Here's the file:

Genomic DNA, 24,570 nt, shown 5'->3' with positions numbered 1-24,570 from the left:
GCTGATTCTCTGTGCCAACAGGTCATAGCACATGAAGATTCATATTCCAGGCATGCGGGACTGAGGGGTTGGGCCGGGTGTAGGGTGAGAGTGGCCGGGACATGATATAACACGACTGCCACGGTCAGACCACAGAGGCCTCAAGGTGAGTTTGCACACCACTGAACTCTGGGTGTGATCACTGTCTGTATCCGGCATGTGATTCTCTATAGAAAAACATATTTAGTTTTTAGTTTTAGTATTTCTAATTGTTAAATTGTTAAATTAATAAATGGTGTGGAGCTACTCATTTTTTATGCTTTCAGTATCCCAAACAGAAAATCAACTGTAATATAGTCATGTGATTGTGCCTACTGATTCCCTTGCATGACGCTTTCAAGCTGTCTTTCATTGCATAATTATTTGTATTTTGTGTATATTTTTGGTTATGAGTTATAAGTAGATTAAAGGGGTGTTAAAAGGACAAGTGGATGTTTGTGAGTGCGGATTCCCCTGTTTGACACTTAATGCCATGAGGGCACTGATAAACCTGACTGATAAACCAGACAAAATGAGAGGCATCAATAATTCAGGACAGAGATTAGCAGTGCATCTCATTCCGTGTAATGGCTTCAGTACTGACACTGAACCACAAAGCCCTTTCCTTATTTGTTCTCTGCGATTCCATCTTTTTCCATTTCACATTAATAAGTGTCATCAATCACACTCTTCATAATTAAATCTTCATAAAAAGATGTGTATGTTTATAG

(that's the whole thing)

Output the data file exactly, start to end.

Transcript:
Genomic DNA, 24,570 nt, shown 5'->3' with positions numbered 1-24,570 from the left:
GCTGATTCTCTGTGCCAACAGGTCATAGCACATGAAGATTCATATTCCAGGCATGCGGGACTGAGGGGTTGGGCCGGGTGTAGGGTGAGAGTGGCCGGGACATGATATAACACGACTGCCACGGTCAGACCACAGAGGCCTCAAGGTGAGTTTGCACACCACTGAACTCTGGGTGTGATCACTGTCTGTATCCGGCATGTGATTCTCTATAGAAAAACATATTTAGTTTTTAGTTTTAGTATTTCTAATTGTTAAATTGTTAAATTAATAAATGGTGTGGAGCTACTCATTTTTTATGCTTTCAGTATCCCAAACAGAAAATCAACTGTAATATAGTCATGTGATTGTGCCTACTGATTCCCTTGCATGACGCTTTCAAGCTGTCTTTCATTGCATAATTATTTGTATTTTGTGTATATTTTTGGTTATGAGTTATAAGTAGATTAAAGGGGTGTTAAAAGGACAAGTGGATGTTTGTGAGTGCGGATTCCCCTGTTTGACACTTAATGCCATGAGGGCACTGATAAACCTGACTGATAAACCAGACAAAATGAGAGGCATCAATAATTCAGGACAGAGATTAGCAGTGCATCTCATTCCGTGTAATGGCTTCAGTACTGACACTGAACCACAAAGCCCTTTCCTTATTTGTTCTCTGCGATTCCATCTTTTTCCATTTCACATTAATAAGTGTCATCAATCACACTCTTCATAATTAAATCTTCATAAAAAGATGTGTATGTTTATAG